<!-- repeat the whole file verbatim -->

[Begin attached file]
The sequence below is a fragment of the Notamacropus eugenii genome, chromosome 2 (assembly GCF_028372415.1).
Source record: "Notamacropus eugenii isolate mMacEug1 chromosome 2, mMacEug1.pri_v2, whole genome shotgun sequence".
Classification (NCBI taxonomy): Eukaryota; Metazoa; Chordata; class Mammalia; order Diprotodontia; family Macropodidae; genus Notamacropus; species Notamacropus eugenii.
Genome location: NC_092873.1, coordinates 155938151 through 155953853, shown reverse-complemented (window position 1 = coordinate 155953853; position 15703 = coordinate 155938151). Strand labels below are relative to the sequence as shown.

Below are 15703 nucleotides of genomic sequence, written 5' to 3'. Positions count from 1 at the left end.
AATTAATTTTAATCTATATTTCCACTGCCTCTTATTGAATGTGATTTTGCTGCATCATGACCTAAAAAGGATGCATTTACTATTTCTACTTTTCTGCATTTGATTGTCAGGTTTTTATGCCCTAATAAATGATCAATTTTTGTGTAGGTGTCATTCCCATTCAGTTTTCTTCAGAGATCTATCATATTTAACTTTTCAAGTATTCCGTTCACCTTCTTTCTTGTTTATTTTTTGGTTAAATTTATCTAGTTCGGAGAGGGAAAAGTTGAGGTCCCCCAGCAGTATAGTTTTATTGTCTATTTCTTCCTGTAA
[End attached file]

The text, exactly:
The sequence below is a fragment of the Notamacropus eugenii genome, chromosome 2 (assembly GCF_028372415.1).
Source record: "Notamacropus eugenii isolate mMacEug1 chromosome 2, mMacEug1.pri_v2, whole genome shotgun sequence".
Classification (NCBI taxonomy): Eukaryota; Metazoa; Chordata; class Mammalia; order Diprotodontia; family Macropodidae; genus Notamacropus; species Notamacropus eugenii.
Genome location: NC_092873.1, coordinates 155938151 through 155953853, shown reverse-complemented (window position 1 = coordinate 155953853; position 15703 = coordinate 155938151). Strand labels below are relative to the sequence as shown.

Below are 15703 nucleotides of genomic sequence, written 5' to 3'. Positions count from 1 at the left end.
AATTAATTTTAATCTATATTTCCACTGCCTCTTATTGAATGTGATTTTGCTGCATCATGACCTAAAAAGGATGCATTTACTATTTCTACTTTTCTGCATTTGATTGTCAGGTTTTTATGCCCTAATAAATGATCAATTTTTGTGTAGGTGTCATTCCCATTCAGTTTTCTTCAGAGATCTATCATATTTAACTTTTCAAGTATTCCGTTCACCTTCTTTCTTGTTTATTTTTTGGTTAAATTTATCTAGTTCGGAGAGGGAAAAGTTGAGGTCCCCCAGCAGTATAGTTTTATTGTCTATTTCTTCCTGTAA